Using artificial intelligence to analyze 22 billion data points from satellite tracking devices on fishing vessels, U.S. researchers have discovered that 97 percent of high-seas fishing is controlled by wealthier nations, a finding that sheds light on the uneven distribution of increasingly scarce marine resources.
Reporting in the journal Science Advances, researchers from the University of California, Santa Barbara also found that even within the 200-mile exclusive economic zones of less-wealthy countries, the fishing fleets of wealthier nations are responsible for 78 percent of all trackable fishing activity. On the high seas, the study found that fleets from just three nations — China, Taiwan, and Japan — account for 52 percent of all fishing activity.
The UC Santa Barbara researchers said that government-sponsored subsidies to fishing fleets in wealthy nations have contributed to their dominance. The scale of fishing carried out by these state-subsidized fleets is so enormous, the researchers said, that 6,500 semi-tractor trailer trucks could fit inside the largest trawl net deployed by industrial fishing vessels.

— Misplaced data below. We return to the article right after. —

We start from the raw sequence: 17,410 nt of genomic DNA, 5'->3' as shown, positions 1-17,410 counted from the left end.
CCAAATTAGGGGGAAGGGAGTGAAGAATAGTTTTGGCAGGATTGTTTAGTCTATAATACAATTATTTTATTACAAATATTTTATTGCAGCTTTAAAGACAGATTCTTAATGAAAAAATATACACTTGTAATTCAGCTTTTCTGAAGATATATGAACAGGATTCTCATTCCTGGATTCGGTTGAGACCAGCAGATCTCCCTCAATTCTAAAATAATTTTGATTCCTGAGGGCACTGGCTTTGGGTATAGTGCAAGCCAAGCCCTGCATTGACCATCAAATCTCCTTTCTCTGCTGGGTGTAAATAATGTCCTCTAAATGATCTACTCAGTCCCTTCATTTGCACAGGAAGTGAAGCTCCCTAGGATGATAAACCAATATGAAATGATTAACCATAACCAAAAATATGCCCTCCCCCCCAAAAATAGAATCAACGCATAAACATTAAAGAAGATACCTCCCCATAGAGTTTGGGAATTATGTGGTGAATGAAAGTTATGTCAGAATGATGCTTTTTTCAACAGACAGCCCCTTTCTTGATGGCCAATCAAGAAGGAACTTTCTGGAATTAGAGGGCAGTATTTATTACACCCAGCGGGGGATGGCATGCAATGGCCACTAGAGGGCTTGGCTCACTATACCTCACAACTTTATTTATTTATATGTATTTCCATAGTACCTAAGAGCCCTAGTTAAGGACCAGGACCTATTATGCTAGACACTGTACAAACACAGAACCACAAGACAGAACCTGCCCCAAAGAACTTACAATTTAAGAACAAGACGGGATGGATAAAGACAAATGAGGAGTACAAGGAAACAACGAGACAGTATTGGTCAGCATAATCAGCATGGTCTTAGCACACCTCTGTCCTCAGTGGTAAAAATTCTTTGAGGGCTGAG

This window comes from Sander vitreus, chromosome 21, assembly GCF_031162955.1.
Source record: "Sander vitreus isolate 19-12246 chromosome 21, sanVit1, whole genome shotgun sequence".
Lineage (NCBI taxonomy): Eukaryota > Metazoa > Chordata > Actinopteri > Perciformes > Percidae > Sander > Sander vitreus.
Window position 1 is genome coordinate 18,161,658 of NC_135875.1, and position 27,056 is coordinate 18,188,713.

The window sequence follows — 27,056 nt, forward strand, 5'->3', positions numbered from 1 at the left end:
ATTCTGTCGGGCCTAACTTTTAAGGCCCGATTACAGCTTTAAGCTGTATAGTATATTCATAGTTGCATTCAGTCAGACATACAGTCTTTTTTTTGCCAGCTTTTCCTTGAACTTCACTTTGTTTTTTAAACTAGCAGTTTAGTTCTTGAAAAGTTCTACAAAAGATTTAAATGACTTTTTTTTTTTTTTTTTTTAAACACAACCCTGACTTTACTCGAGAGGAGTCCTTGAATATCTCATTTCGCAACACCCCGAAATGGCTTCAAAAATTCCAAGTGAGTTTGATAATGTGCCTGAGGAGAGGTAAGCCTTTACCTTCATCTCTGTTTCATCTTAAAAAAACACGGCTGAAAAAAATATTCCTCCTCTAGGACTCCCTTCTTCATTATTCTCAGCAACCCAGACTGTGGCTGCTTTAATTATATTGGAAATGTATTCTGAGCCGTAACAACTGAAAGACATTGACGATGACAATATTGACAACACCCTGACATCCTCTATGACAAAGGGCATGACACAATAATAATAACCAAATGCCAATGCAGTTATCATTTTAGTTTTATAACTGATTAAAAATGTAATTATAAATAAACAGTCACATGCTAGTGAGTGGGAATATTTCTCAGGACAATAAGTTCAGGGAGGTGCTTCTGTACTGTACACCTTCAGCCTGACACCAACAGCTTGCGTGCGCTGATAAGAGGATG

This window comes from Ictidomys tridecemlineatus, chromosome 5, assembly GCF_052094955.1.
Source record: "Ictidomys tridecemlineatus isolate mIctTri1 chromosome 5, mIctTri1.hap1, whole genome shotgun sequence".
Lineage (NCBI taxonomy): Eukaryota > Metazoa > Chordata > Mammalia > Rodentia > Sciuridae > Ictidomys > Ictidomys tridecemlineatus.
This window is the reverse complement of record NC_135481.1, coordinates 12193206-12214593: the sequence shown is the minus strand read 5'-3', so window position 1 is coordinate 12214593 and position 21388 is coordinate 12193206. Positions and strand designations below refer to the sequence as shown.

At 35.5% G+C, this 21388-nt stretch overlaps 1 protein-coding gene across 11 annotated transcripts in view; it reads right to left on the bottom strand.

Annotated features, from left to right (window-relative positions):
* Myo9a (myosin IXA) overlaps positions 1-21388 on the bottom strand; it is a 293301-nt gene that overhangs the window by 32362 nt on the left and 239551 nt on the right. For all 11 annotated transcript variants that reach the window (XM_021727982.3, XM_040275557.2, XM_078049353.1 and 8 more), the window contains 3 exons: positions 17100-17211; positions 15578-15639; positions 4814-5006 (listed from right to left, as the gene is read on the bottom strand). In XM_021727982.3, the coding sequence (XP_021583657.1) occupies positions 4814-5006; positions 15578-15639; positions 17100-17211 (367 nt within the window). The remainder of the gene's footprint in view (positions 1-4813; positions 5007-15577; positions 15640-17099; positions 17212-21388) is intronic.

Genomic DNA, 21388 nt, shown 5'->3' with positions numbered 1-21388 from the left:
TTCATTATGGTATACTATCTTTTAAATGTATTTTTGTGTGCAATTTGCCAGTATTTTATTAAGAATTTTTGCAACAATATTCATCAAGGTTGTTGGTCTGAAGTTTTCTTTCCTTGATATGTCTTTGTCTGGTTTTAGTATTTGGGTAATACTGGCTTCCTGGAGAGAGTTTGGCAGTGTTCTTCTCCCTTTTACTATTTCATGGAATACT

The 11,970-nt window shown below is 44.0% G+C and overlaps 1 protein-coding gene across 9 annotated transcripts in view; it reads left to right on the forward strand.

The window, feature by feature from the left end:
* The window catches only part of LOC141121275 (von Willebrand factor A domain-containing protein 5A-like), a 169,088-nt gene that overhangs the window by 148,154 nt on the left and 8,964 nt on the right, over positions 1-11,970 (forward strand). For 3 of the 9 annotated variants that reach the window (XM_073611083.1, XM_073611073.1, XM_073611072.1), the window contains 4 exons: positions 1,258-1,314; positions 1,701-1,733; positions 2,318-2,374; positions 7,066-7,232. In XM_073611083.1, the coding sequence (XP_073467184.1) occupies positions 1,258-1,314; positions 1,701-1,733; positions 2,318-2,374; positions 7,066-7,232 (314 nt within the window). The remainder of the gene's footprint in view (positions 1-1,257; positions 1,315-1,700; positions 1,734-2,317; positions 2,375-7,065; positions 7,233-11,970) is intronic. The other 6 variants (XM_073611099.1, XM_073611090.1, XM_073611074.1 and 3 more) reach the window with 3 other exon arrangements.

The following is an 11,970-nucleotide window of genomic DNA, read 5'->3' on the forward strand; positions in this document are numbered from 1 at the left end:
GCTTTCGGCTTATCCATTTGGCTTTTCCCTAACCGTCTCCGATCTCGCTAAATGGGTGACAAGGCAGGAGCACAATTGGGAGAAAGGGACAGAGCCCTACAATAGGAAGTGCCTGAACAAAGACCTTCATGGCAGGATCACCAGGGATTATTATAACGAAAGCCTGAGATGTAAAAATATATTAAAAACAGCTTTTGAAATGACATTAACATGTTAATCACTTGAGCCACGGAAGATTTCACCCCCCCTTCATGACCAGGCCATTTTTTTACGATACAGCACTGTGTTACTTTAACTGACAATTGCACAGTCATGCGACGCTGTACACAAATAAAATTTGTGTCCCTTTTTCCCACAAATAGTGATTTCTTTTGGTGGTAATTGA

Douglas McCauley, a UC Santa Barbara marine biologist who is a co-author of the study, said the findings vividly demonstrate how the fishing fleets from wealthier nations are able to outcompete fleets from less-wealthy nations, depriving local populations of crucial food and income.
“Seafood keeps millions of people on our planet a hair’s breadth away from diseases associated with malnutrition,” said McCauley. “This means that accurately describing these patterns by which seafood is shared matters as much for our own future as it matters for the future of fish.”